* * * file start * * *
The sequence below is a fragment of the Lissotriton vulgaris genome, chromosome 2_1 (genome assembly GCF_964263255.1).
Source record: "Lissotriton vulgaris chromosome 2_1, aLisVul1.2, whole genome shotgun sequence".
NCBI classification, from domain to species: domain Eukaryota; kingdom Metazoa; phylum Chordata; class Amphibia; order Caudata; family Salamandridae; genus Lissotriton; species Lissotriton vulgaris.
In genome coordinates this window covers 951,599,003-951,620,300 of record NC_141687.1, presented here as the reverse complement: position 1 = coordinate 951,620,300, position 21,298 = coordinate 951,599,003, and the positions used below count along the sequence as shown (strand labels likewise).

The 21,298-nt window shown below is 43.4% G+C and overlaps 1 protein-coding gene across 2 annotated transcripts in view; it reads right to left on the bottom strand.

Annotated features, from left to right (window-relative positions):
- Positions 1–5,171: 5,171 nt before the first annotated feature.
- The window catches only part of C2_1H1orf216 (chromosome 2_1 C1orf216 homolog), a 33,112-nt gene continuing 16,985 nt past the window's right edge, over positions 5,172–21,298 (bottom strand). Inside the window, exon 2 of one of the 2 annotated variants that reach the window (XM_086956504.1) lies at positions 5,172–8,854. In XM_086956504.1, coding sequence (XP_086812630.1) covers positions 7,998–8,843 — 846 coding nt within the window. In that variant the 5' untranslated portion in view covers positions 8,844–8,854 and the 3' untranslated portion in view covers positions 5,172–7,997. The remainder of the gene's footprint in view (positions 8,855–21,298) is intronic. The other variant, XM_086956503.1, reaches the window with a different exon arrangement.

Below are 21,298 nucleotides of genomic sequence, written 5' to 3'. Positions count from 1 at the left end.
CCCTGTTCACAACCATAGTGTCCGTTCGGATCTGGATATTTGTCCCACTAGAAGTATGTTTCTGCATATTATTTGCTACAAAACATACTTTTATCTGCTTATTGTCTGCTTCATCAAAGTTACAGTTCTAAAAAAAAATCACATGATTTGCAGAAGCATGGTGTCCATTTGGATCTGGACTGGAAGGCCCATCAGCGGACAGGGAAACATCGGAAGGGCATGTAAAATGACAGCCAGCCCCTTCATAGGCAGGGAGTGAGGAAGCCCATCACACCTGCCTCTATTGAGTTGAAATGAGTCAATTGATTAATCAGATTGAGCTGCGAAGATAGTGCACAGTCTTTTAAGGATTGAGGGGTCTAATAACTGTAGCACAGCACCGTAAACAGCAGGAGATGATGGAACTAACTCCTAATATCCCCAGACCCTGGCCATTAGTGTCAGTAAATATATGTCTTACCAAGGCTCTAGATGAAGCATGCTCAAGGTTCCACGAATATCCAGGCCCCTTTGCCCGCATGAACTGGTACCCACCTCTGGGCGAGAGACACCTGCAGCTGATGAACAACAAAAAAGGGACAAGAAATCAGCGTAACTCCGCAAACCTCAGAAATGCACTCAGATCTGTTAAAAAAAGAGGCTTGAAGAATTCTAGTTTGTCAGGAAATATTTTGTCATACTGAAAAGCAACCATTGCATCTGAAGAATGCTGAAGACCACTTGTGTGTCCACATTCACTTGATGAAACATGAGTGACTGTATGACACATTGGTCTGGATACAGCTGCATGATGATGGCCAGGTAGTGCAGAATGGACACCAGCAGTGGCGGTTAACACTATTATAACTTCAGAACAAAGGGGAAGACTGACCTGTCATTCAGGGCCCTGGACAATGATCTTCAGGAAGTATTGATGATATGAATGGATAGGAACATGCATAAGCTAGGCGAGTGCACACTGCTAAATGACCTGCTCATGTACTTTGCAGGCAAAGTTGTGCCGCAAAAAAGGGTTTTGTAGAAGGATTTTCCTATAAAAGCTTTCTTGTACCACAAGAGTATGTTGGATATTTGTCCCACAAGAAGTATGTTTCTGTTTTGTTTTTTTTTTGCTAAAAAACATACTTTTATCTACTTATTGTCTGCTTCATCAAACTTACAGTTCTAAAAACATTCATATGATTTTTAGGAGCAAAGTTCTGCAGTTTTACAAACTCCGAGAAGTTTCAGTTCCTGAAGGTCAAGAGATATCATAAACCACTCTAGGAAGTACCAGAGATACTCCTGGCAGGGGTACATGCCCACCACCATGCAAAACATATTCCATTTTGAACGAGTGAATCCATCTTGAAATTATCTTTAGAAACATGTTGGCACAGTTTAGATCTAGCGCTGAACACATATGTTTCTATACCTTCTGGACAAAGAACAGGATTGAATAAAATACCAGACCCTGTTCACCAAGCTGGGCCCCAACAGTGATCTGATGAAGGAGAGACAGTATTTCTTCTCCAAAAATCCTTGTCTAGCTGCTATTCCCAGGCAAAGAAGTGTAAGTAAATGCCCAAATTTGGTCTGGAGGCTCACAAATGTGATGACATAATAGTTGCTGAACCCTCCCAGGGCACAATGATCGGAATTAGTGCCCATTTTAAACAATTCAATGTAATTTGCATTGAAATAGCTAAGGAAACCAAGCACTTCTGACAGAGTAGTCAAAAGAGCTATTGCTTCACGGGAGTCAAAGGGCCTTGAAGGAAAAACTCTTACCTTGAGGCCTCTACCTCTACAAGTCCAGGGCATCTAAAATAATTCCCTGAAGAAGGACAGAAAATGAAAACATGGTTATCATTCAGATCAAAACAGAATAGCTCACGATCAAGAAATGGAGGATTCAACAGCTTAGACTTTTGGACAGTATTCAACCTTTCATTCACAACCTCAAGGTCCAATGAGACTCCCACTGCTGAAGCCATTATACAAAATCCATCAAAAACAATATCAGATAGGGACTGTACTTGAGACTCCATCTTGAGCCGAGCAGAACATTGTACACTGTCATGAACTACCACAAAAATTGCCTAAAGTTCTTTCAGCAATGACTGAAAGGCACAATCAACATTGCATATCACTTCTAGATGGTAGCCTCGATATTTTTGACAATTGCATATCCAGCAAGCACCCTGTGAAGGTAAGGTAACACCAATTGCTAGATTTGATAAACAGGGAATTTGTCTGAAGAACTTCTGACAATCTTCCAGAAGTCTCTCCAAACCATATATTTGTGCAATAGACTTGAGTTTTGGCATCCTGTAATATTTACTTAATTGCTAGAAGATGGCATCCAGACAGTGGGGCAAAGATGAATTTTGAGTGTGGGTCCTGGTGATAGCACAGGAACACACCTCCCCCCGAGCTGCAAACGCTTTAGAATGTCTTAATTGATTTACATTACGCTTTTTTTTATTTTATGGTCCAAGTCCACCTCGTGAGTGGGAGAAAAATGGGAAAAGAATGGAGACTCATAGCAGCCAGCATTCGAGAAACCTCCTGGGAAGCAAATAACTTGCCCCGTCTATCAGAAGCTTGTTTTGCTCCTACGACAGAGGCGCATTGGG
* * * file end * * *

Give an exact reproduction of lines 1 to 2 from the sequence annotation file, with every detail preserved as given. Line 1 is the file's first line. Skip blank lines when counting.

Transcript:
The sequence below is a fragment of the Lissotriton vulgaris genome, chromosome 2_1 (genome assembly GCF_964263255.1).
Source record: "Lissotriton vulgaris chromosome 2_1, aLisVul1.2, whole genome shotgun sequence".